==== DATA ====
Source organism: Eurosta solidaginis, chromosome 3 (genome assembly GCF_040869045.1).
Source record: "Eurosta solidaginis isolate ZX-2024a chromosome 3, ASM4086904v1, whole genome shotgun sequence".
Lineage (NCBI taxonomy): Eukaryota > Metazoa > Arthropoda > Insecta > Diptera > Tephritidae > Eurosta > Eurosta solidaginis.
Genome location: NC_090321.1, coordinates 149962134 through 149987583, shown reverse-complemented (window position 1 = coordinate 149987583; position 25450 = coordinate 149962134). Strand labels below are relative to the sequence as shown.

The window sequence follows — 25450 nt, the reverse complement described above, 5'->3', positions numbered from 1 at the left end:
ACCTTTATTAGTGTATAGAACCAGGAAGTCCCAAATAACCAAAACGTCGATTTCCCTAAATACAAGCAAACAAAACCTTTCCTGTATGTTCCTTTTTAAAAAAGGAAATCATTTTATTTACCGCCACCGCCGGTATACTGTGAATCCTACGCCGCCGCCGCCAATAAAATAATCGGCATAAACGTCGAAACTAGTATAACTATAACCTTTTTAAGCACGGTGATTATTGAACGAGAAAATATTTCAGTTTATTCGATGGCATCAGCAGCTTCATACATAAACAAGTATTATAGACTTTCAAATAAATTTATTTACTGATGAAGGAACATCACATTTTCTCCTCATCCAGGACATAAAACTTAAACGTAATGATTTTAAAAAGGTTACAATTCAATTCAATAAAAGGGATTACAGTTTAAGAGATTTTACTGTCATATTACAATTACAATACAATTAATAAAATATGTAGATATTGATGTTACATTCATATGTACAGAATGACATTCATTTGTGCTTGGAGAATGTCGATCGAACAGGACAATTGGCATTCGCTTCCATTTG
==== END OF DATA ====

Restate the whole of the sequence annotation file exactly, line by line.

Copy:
Source organism: Eurosta solidaginis, chromosome 3 (genome assembly GCF_040869045.1).
Source record: "Eurosta solidaginis isolate ZX-2024a chromosome 3, ASM4086904v1, whole genome shotgun sequence".
Lineage (NCBI taxonomy): Eukaryota > Metazoa > Arthropoda > Insecta > Diptera > Tephritidae > Eurosta > Eurosta solidaginis.
Genome location: NC_090321.1, coordinates 149962134 through 149987583, shown reverse-complemented (window position 1 = coordinate 149987583; position 25450 = coordinate 149962134). Strand labels below are relative to the sequence as shown.

The window sequence follows — 25450 nt, the reverse complement described above, 5'->3', positions numbered from 1 at the left end:
ACCTTTATTAGTGTATAGAACCAGGAAGTCCCAAATAACCAAAACGTCGATTTCCCTAAATACAAGCAAACAAAACCTTTCCTGTATGTTCCTTTTTAAAAAAGGAAATCATTTTATTTACCGCCACCGCCGGTATACTGTGAATCCTACGCCGCCGCCGCCAATAAAATAATCGGCATAAACGTCGAAACTAGTATAACTATAACCTTTTTAAGCACGGTGATTATTGAACGAGAAAATATTTCAGTTTATTCGATGGCATCAGCAGCTTCATACATAAACAAGTATTATAGACTTTCAAATAAATTTATTTACTGATGAAGGAACATCACATTTTCTCCTCATCCAGGACATAAAACTTAAACGTAATGATTTTAAAAAGGTTACAATTCAATTCAATAAAAGGGATTACAGTTTAAGAGATTTTACTGTCATATTACAATTACAATACAATTAATAAAATATGTAGATATTGATGTTACATTCATATGTACAGAATGACATTCATTTGTGCTTGGAGAATGTCGATCGAACAGGACAATTGGCATTCGCTTCCATTTG